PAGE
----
Nicholas Courtney

As announced by the Doctor Who News site, we have to relate the loss of a true Who legend, Nicholas Courtney, who has died aged 81.

Born in Egypt on 16th December 1929, William Nicholas Stone Courtney completed National Service in 1950 and joined the Webber Douglas School of Singing and Dramatic Art before entering repertory theatre in 1952. Over the coming years he moved to London, where he able to find work on TV and became a familiar face popping up in shows such as Callan, The Saint, and The Avengers.

However it was for Doctor Who that Nicholas Courtney would become best known, and his first appearance came as Space Security Agent Bret Vyon in The Daleks’ Master Plan in 1964, opposite First Doctor actor William Hartnell. This one-off casting unbeknowlingly aided Courtney in becoming the only actor to appear on screen with the first five Doctors; a few years later he was cast as Colonel Lethbridge-Stewart in The Web of Fear where he became a friend of the Second Doctor (Patrick Troughton).

Nick Courtney as Brigade Leader in Inferno (1970)By 1969, a new earth-based format for Doctor Who was envisaged and Courtney was invited back once more to appear in The Invasion. By now UNIT had been formed and Lethbridge-Stewart promoted to Brigadier, and his team’s military expertise was enough to help the Doctor defeat the Cybermen.

One year later, The Invasion deemed a success by outgoing producer Peter Bryant, and a new Doctor cast, the show was reformatted with Jon Pertwee as the Third Doctor, with Liz Shaw as his companion and Nicholas Courtney in a new permanent role as Brigadier Lethbridge-Stewart, the Doctor’s friend and occasional frustration. It was during this period that the actor became an iconic element of Who lore, and over the coming years her would appear in 23 stories (including appearing as an alternative universe version, Brigade Leader Lethbridge-Stewart in Inferno, above), making a final regular appearance in Season 12’s Robot.

As a regular between 1970 and 1974, Courtney formed a close bond with his fellow cast members that was ultimately rocked by the sudden death of fellow regular (Master actor) Roger Delgado in 1973.

Nick Courtney as Brigade Leader in Inferno (1970)With 1975’s Terror of the Zygons his character’s last appearance as a member of UNIT, Nicholas Courtney was regularly in work in the theatre but was able to take part in a couple of Doctor Who 20th anniversary season episodes, namely Mawdryn Undead and The Five Doctors. With a final on-screen appearance with Sylvester McCoy in Battlefield in 1989 Courtney soon found himself a focal point of Doctor Who fandom, appearing at conventions and events around the world.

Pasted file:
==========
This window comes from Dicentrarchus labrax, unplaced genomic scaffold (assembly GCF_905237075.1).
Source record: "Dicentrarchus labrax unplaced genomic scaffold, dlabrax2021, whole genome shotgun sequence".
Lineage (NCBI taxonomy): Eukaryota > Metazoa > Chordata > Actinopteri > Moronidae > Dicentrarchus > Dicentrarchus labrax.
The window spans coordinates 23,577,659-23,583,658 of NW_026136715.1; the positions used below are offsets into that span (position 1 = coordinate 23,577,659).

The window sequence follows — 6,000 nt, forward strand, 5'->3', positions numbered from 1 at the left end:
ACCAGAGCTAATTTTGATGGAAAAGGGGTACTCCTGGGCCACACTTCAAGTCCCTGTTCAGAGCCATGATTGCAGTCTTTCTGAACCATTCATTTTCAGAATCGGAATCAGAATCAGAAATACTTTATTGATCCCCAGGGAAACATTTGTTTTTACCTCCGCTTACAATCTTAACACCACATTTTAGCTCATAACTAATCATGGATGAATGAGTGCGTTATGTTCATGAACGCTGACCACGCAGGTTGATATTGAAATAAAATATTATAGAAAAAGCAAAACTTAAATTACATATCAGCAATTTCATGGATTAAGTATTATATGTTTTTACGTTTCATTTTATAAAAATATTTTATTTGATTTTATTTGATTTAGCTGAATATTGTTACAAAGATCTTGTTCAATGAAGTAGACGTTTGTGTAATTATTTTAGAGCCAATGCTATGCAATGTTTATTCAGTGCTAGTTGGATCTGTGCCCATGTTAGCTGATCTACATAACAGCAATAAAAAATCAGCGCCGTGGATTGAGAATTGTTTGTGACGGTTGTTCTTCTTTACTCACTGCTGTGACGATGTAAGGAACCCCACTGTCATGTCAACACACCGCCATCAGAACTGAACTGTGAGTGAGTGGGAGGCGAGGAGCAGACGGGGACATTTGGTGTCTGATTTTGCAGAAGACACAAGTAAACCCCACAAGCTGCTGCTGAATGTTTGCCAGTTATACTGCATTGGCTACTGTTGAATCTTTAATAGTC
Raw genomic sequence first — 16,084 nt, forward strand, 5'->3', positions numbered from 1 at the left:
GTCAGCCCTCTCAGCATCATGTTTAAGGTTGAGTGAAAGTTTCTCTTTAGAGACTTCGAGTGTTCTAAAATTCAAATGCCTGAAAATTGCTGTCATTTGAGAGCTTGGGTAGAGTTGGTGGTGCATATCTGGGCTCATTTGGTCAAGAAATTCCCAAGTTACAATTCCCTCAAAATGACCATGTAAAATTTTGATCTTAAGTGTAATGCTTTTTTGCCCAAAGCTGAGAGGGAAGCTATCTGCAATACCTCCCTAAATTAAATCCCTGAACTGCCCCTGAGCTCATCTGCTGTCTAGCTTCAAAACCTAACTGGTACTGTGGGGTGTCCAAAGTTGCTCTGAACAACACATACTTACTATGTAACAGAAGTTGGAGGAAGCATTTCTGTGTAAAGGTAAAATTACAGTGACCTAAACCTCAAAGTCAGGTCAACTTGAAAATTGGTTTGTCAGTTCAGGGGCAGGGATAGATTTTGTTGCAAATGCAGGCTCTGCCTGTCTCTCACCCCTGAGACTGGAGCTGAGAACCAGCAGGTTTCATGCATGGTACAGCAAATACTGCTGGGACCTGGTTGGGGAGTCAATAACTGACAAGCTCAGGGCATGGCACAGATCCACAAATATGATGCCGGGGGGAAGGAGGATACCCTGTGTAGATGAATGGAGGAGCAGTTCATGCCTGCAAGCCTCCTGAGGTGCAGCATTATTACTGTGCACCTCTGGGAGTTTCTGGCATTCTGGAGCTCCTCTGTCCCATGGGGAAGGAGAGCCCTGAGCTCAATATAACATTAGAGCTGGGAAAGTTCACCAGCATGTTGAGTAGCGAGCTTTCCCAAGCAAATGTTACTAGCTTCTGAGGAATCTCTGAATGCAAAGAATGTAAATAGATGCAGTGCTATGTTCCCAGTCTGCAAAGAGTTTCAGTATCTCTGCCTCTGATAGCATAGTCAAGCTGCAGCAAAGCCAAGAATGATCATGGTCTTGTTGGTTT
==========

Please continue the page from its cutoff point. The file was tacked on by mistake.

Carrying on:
“The Brigadier” as he was affectionately known would appear in several Big Finish audio plays, but made his final appearance on screen in The Sarah Jane Adventures story Enemy of the Bane in 2008.

While Doctor Who was off-air, Courtney appeared in a couple of official BBC radio adventures with Jon Pertwee and Lis Sladen – The Paradise of Death and The Ghosts of N-Space were traditional adventures which were popular with fans. Following the success of Doctor Who’s revival, Courtney was asked to appear opposite Tom Baker in the audio-only series that would become Hornet’s Nest - while he initially agreed, illness meant that he was unable to appear.

Nicholas Courtney died on 22nd February 2011 and is survived by his wife Karen, his son Philip and daughter Bella.

…And he will be greatly missed.

Press Reports and Obituaries

Further tributes can be found online at:

Additionally, Nicholas Courtney’s official website www.greyhoundleader.com will be providing a space for fans to leave tributes over the coming days.

Nicholas Courtney” is currently the 5th most popular trending topic on Twitter, reports The Independent.

We’ll be updating the page throughout the day and over the next week or so as more tributes to the late Nicholas Courtney are published.



Christian Cawley

About

A long-term Doctor Who fan, Christian grew up watching the show and has early memories of the Graham Williams era. His favourite stories are Inferno, The Seeds of Doom and Human Nature (although The Empty Child, Blink and Utopia all come close). When he’s not bossing around the news team, Christian is a freelance writer specialising in mobile technology and domestic computing, and enjoys classic rock, cooking and spending time in the countryside with his wife and young children. You can find him on Twitter, Facebook and Google+.


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